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The Accelerated Possession Procedure

Updated February 2017

Under the Housing Acts 1988 and 1996 and the terms of an Assured Shorthold Tenancy (AST) the landlord has an automatic or mandatory right to possession of the property at the end of an agreed term, or after 6 months if the agreed term is less than 6 months, providing a valid 2 months’ notice (Section 21 Notice) has been served.

The landlord does not need to give a reason why he needs possession, and providing all the paperwork is in order the County Court judge must issue a possession order based on this, providing the tenant does not oppose, without the need for a court hearing.

For tenancies started after the 1st of October 2015 new procedures are required, see:

This is by no means a quick procedure but it is usually quicker than the alternative Standard Procedure which requires a court hearing. In any event a court hearing may be necessary if the tenant files a defence or the landlord’s paperwork is missing or defective.

Landlords have a Right to Possession

With Assured Shorthold Tenancies (AST) landlords have the right to claim possession, but tenants should bear in mind that landlords will rarely do this when they have a good tenant – one that is paying rent on time and is looking after the property. Most landlords want their residential tenancies to last as long as possible because re-letting involves a lot of trouble and expense.

Section 21 Notices

Great care should be taken when serving the 2 month Section 21 Notice to ensure that the correct notice is served with the correct dates. There are thee different S21 Notices: one for a fixed term AST, one for a periodic AST and one for all tenancies (fired-term or periodic) started after 1st October 2015 – see the LandlordZONE® S21 Notice with Guidance Notes:

  • The notice Section 21(1)(b) of the Housing Act 1988 applies to shorthold tenancies that are fixed term tenancies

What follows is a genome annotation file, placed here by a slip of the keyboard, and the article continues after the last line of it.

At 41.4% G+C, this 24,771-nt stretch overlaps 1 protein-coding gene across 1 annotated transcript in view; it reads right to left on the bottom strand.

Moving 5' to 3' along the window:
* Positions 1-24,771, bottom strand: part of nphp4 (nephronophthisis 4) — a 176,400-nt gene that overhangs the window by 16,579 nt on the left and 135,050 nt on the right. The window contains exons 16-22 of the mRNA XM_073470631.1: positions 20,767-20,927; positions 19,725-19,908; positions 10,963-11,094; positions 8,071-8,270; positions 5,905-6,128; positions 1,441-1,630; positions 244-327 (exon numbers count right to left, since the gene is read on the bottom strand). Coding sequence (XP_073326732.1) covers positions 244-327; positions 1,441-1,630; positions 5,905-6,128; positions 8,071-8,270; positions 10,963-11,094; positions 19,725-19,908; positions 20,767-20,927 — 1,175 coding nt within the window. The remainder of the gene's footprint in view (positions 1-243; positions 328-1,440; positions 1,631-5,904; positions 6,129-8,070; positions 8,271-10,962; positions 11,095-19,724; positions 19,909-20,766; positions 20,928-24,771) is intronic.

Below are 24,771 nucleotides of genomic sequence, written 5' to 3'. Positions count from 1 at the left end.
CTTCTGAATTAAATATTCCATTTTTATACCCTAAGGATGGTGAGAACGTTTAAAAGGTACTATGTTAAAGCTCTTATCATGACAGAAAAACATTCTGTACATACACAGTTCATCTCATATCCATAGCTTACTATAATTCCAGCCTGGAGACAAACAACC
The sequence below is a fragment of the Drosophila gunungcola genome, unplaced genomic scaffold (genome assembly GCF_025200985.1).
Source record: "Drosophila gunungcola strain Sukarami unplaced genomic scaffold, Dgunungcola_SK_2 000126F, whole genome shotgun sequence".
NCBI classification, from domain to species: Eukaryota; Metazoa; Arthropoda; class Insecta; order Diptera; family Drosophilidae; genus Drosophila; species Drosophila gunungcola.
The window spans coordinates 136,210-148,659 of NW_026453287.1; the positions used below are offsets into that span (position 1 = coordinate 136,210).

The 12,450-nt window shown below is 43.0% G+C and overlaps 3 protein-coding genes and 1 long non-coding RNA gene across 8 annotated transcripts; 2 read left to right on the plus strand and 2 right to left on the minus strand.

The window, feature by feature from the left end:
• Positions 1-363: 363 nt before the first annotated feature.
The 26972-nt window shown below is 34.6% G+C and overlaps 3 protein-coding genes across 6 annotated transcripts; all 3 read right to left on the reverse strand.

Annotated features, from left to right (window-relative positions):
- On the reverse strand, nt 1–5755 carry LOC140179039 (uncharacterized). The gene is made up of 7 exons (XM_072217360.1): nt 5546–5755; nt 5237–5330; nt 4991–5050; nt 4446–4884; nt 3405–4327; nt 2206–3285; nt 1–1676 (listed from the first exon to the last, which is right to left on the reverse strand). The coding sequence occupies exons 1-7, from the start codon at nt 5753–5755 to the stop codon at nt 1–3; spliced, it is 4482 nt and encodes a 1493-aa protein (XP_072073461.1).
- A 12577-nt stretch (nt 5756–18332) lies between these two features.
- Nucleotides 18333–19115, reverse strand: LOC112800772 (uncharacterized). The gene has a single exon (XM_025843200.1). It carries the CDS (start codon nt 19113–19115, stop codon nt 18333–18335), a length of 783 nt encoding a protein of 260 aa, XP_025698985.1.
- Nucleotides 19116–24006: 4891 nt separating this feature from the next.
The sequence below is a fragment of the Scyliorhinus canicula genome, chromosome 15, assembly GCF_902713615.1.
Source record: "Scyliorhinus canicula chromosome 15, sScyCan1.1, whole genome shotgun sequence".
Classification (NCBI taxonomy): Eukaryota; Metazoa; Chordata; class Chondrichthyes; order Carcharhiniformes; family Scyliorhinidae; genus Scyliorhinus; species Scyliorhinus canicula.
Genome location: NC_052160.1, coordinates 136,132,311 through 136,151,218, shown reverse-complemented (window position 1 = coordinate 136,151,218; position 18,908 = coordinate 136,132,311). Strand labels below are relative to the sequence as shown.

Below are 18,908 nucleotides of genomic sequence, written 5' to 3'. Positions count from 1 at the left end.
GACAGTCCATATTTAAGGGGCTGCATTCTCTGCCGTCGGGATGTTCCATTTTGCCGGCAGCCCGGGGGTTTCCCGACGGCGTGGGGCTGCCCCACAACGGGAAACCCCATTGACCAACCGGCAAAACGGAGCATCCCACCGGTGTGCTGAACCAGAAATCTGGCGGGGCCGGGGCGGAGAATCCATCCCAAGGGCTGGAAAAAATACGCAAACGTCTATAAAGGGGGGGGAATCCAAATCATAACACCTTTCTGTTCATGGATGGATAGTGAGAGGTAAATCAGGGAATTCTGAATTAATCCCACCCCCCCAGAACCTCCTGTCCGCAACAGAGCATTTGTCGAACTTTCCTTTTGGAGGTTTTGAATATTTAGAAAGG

• The notice Section 21(4)(a) of the Housing Act 1988 applies to assured shorthold tenancies that have become periodic tenancies.
  • The notice Section 21 (6A) – notice cannot be served within the frist 4 months of a first tenancy, and unlike the other two notices which last indefinitely, this notice expires after 6 months.

The accelerated procedure, only applies to possession, together with the costs of bringing the action. The landlord cannot include a claim for arrears of rent.

Where rent arrears are involved the landlord can make a claim using the standard procedure, where a hearing is involved, or alternatively use the accelerated procedure and take out a separate small claim for the debt. In practice, the latter is often the best course as the full extent of the debt may not be known until the tenant leaves and the condition of the premises are assessed.

Written Evidence Required

Because the accelerated possession procedure is carried out purely on written evidence, it is particularly important that the landlord has everything in order:

1. An up-to-date and properly completed Tenancy Agreement. You usually need 3 copies for the court. Keep the original but take it along to any hearings.
2. A copy of the correct s21 Notice with correct dates, properly served and the 2 month’s notice expired.
3. Evidence of service of the s21 notice. You need this in case the tenant says he or she did not receive it.
4. Where the landlord has taken a deposit, the paperwork from the scheme with a copy of the statutory notice served (s213 notice) is needed, plus evidence of service.

For tenancies started after 1st October 2015 this addition information is required, which is proof that the tenant was served:

5. A copy of a current Energy Performance Certificate (EPC)